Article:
Keywords:fungal weathering, microbe-mineral interactions, lizardite, cell surface pH, interfacial reactions, siderophores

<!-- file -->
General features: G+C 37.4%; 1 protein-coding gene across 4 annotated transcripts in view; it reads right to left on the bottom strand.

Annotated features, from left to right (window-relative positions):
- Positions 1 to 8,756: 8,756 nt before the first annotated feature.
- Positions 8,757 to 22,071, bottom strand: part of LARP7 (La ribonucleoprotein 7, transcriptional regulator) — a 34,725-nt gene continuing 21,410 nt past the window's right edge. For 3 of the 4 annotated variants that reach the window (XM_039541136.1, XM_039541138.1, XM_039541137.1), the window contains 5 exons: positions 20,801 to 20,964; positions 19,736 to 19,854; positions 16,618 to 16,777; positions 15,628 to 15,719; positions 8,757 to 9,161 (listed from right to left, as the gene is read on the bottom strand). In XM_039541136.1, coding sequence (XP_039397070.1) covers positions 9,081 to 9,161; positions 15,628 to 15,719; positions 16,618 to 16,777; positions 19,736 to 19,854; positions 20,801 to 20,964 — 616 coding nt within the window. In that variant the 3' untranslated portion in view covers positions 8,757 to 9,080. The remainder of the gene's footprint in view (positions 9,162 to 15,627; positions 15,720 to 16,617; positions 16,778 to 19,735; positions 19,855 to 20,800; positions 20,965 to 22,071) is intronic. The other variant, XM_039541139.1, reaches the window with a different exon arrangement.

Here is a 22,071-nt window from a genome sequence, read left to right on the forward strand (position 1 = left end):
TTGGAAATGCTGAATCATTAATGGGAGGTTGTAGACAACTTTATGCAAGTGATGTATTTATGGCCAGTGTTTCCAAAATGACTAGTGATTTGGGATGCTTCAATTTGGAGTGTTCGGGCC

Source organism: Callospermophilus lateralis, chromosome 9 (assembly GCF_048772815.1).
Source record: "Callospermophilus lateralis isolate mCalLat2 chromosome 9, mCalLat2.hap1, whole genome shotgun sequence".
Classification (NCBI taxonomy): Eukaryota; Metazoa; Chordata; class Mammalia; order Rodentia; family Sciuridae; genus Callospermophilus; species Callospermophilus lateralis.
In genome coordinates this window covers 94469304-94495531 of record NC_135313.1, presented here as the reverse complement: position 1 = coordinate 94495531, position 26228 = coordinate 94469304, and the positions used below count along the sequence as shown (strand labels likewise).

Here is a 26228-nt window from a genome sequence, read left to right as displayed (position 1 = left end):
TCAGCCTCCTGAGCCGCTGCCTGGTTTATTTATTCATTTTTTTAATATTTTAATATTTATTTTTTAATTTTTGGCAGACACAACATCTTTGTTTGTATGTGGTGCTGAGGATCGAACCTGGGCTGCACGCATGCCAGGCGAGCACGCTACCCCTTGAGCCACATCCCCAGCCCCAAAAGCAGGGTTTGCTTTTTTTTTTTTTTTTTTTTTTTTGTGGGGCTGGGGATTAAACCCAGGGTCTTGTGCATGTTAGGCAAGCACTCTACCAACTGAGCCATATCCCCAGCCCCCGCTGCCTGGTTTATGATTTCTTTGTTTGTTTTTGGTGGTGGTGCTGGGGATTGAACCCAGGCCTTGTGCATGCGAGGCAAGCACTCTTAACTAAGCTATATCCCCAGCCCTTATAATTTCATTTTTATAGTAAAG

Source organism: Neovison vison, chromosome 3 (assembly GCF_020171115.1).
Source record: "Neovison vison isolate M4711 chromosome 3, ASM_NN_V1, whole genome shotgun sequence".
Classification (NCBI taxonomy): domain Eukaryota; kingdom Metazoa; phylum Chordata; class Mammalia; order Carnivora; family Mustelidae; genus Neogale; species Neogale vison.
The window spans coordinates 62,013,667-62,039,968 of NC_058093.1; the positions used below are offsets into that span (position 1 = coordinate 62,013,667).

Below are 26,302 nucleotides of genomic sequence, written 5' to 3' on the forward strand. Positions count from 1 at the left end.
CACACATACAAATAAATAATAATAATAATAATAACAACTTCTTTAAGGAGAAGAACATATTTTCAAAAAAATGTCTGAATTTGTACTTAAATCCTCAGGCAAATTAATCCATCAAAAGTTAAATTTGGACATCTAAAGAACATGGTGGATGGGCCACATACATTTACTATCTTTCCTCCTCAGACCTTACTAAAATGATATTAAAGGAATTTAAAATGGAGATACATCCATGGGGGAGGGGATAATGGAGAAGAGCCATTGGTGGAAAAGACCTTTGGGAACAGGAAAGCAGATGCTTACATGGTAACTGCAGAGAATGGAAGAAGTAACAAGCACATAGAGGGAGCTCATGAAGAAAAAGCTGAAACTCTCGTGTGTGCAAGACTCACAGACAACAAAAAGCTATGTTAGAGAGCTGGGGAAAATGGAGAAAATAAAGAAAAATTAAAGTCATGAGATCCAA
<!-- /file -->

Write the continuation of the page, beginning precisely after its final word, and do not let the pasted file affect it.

Microbial weathering develops through intentional or unintended reactions between microbes/metabolites and minerals. Whereas the latter can be modeled by bulk dissolution, the former often involves complicated cell-mineral interfacial processes and hence is less understood. For fungus-mineral interaction, an additional but unique influence, i.e. the biomechanical forces, needs to be evaluated as surface-bound cells can apply physical pressure through hyphae to disrupt crystal structures. As high as 10-20 MPa12 appresssorial turgor pressure was reported during hyphal growth (approximately 100 times that of a typical car tire), strong enough for fungi to penetrate grain boundaries and break crystalline particles along the cleavage directions. What is more unique to fungi but yet largely unknown is the relative scales of cellular dissolution associated with different cell segments in light of the turgor pressure difference between hyphae and spores. Here we examine lizardite (Mg3Si2O5(OH)4) dissolution by single cells of a native fungal strain (Talaromyces flavus) from a serpentine mine using confocal laser scanning microscopy (CLSM), atomic force microscopy (AFM), and focused ion beam transmission electron microscopy-energy dispersive X-ray spectroscopy (FIB-TEM-EDX) to explore the mechanism, driving force, and magnitude of the interfacial reactions. Bulk experiments reveal that the fungi significantly enhanced dissolution. Moreover, dissolution was substantially stronger when cell-mineral contact was permitted in comparison to the cases where the cells were separated from the minerals grains via a semi-permeable membrane, suggesting the bioweathering results from combined active and passive microbial dissolution. In addition, the fungal effect appeared to steer the dissolution to a non-stoichiometric pathway. The molar ratios of Mg to Si during abiotic dissolutions varied between ~2 and ~1.3 but mostly stayed near the theoretical value of 1.5, signaling a congruent dissolution. In contrast, the ratio during bioweathering deviated progressively more strongly from the stoichiometric value as the dissolution continued and reached ~4 to ~7 at the end of experiments, indicating either a preferentially release of Mg or a re-precipitation of silica. Analyses of the cell-mineral interface show (i) significant pH reduction (~ 1 pH unit) in the vicinity of surface-bound cells upon mineral attachment, (ii) extensive occurrence of deep (~200 to ~2000 nm) channels and shallow (~50 nm) circular pits (features well resembling the size and shape of the hyphae and spores), (iii) exclusive Fe loss (by as much as 70%) from the mineral at the cell-mineral interfaces (i.e. in comparison to solution-mineral interfaces), and (iii) destruction of the mineral crystal structure below surface-colonized hyphae but not spores. Compared to the results from bulk experiments and at the mineral-water interface, these observations indicate (1) only attached cells release siderophores, and (2) biomechanical forces of hyphal growth are indispensable for fungal weathering and strong enough to breach the mineral lattice. Estimated mineral volume loss at the interface suggests that cellular dissolution can ultimately account for ~40-50% of the overall bioweathering, significantly larger than the previous estimate of ~1% contribution.